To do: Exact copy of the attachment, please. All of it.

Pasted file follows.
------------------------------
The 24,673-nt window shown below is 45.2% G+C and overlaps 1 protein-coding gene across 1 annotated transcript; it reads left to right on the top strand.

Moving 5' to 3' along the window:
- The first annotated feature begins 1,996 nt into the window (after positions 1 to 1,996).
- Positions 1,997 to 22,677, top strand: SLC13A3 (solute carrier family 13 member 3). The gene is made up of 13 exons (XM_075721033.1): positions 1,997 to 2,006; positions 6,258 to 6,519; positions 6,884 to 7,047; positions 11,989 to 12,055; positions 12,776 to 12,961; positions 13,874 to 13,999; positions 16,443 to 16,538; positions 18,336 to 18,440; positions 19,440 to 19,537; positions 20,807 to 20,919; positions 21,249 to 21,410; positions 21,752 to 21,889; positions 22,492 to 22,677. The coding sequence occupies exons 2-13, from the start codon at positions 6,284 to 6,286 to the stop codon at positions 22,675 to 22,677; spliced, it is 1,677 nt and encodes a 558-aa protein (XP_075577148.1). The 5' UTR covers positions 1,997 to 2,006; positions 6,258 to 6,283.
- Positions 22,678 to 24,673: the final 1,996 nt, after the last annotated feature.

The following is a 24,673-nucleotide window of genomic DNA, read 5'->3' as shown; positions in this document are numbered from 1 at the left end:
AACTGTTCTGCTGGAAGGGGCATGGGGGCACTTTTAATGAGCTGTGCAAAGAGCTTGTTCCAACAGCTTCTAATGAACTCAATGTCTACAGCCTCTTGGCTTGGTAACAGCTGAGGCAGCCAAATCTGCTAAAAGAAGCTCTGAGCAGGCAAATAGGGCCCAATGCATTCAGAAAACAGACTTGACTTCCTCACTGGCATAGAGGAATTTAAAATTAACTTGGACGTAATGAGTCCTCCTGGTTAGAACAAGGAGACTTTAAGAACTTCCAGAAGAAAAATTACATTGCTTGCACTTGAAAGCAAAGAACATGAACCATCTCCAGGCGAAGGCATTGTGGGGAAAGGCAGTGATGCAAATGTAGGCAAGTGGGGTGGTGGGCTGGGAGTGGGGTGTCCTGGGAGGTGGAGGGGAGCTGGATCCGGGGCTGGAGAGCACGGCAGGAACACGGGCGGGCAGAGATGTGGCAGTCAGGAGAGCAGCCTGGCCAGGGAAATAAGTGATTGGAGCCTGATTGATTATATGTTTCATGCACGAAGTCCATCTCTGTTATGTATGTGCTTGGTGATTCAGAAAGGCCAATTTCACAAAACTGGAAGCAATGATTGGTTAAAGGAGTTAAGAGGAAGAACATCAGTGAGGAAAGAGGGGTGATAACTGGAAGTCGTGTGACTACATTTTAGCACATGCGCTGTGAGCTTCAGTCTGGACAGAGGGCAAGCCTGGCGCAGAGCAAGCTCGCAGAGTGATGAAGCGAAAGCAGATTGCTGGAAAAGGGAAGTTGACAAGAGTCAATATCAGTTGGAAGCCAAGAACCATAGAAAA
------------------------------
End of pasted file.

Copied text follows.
The 24,673-nt window shown below is 45.2% G+C and overlaps 1 protein-coding gene across 1 annotated transcript; it reads left to right on the top strand.

Moving 5' to 3' along the window:
- The first annotated feature begins 1,996 nt into the window (after positions 1 to 1,996).
- Positions 1,997 to 22,677, top strand: SLC13A3 (solute carrier family 13 member 3). The gene is made up of 13 exons (XM_075721033.1): positions 1,997 to 2,006; positions 6,258 to 6,519; positions 6,884 to 7,047; positions 11,989 to 12,055; positions 12,776 to 12,961; positions 13,874 to 13,999; positions 16,443 to 16,538; positions 18,336 to 18,440; positions 19,440 to 19,537; positions 20,807 to 20,919; positions 21,249 to 21,410; positions 21,752 to 21,889; positions 22,492 to 22,677. The coding sequence occupies exons 2-13, from the start codon at positions 6,284 to 6,286 to the stop codon at positions 22,675 to 22,677; spliced, it is 1,677 nt and encodes a 558-aa protein (XP_075577148.1). The 5' UTR covers positions 1,997 to 2,006; positions 6,258 to 6,283.
- Positions 22,678 to 24,673: the final 1,996 nt, after the last annotated feature.

The following is a 24,673-nucleotide window of genomic DNA, read 5'->3' as shown; positions in this document are numbered from 1 at the left end:
AACTGTTCTGCTGGAAGGGGCATGGGGGCACTTTTAATGAGCTGTGCAAAGAGCTTGTTCCAACAGCTTCTAATGAACTCAATGTCTACAGCCTCTTGGCTTGGTAACAGCTGAGGCAGCCAAATCTGCTAAAAGAAGCTCTGAGCAGGCAAATAGGGCCCAATGCATTCAGAAAACAGACTTGACTTCCTCACTGGCATAGAGGAATTTAAAATTAACTTGGACGTAATGAGTCCTCCTGGTTAGAACAAGGAGACTTTAAGAACTTCCAGAAGAAAAATTACATTGCTTGCACTTGAAAGCAAAGAACATGAACCATCTCCAGGCGAAGGCATTGTGGGGAAAGGCAGTGATGCAAATGTAGGCAAGTGGGGTGGTGGGCTGGGAGTGGGGTGTCCTGGGAGGTGGAGGGGAGCTGGATCCGGGGCTGGAGAGCACGGCAGGAACACGGGCGGGCAGAGATGTGGCAGTCAGGAGAGCAGCCTGGCCAGGGAAATAAGTGATTGGAGCCTGATTGATTATATGTTTCATGCACGAAGTCCATCTCTGTTATGTATGTGCTTGGTGATTCAGAAAGGCCAATTTCACAAAACTGGAAGCAATGATTGGTTAAAGGAGTTAAGAGGAAGAACATCAGTGAGGAAAGAGGGGTGATAACTGGAAGTCGTGTGACTACATTTTAGCACATGCGCTGTGAGCTTCAGTCTGGACAGAGGGCAAGCCTGGCGCAGAGCAAGCTCGCAGAGTGATGAAGCGAAAGCAGATTGCTGGAAAAGGGAAGTTGACAAGAGTCAATATCAGTTGGAAGCCAAGAACCATAGAAAA